1.      Not really collateral issue because would be important to motive
2.      Not a mistaken inference
3.      Would need to try unfair prejudice
                                                                                                                                    ii.      Probative Value is likely to outweigh because it goes directly to motive. Burn down and use insurance claim money to pay off debt.
 
4.      Child pornography case. Should the pictures be admitted over the Defenses request to stipulate that the pictures qualify as child porn?
a.       Generally can’t force the government to stipulate to evidence except in narrow cases such as Old Chief where the evidence is blatantly being used to color the defendant.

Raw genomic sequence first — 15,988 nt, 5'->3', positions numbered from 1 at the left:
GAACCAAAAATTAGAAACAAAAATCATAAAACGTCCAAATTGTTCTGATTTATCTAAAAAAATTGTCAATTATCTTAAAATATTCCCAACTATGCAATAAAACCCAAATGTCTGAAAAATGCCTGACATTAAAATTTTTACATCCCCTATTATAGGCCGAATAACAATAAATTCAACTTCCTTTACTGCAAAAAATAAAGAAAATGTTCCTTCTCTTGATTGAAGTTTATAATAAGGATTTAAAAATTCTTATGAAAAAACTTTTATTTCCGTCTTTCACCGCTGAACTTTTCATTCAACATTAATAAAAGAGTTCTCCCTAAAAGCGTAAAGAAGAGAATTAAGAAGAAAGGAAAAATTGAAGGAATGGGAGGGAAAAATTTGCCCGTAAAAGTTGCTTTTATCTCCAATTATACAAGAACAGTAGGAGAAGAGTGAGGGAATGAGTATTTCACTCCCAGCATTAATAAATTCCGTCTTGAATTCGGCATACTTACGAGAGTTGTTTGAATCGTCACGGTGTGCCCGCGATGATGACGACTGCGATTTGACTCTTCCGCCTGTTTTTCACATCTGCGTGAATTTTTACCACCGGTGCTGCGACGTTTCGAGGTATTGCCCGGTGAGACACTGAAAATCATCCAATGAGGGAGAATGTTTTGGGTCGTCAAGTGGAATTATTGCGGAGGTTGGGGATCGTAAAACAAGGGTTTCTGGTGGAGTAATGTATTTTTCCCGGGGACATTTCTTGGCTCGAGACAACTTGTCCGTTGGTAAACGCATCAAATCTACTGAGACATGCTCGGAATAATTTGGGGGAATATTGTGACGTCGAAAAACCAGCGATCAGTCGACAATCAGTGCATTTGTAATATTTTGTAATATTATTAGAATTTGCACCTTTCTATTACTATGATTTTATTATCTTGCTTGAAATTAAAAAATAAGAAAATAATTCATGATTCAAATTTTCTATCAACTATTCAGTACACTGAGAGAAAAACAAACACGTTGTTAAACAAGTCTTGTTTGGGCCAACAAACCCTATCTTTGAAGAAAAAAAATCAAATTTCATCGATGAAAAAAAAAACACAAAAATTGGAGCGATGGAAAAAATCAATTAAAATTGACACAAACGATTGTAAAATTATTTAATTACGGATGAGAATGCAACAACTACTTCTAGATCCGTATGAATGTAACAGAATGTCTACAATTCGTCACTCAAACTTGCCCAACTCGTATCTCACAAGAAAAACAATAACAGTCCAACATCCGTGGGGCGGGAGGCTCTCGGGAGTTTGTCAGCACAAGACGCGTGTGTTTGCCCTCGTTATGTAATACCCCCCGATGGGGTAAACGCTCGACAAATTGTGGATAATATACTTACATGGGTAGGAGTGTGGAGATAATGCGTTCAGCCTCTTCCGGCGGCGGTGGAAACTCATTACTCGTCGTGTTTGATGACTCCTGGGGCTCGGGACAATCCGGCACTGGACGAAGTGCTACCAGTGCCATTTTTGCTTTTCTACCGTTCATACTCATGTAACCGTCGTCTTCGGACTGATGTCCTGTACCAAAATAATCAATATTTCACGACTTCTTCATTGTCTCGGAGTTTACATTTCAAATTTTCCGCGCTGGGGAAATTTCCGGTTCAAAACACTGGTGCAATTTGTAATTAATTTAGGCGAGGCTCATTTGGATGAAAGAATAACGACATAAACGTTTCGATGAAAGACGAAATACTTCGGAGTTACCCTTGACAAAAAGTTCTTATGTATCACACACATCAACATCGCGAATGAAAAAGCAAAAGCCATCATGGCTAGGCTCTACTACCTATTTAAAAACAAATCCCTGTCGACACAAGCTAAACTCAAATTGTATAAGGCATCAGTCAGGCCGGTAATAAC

b.      Here, the evidence of child porn is strong evidence of meeting the child porn element of the crime. Show the jury exactly the seriousness of the crime—children are at stake.
 
                                                            v.      Appellate Review of District Courts 403 Analysis= Abuse of Discretion
1.      Appellate Courts are generally very deferential to the lower court’s decision and reverse only if find the decision so unreasonable and so arbitrary
 
2.      United States v. Hitt: Picture of gun (which was small and only showed the outside of the gun) was admitted over the defenses 403 objections.
a.       There are two steps to appellate review:
Length of the inference chain doesn’t matter; the strength of the inferences is the most important.
Remember:
Relevancy ≠ Sufficiency
 
(100%)
¯
Beyond a Reasonable Doubt
(90%)
¯
Preponderance of the Evidence
(51%)
¯
Sufficient to Support of Finding
(20%)
¯
(0%)
 
 
Shall = Must
May = Can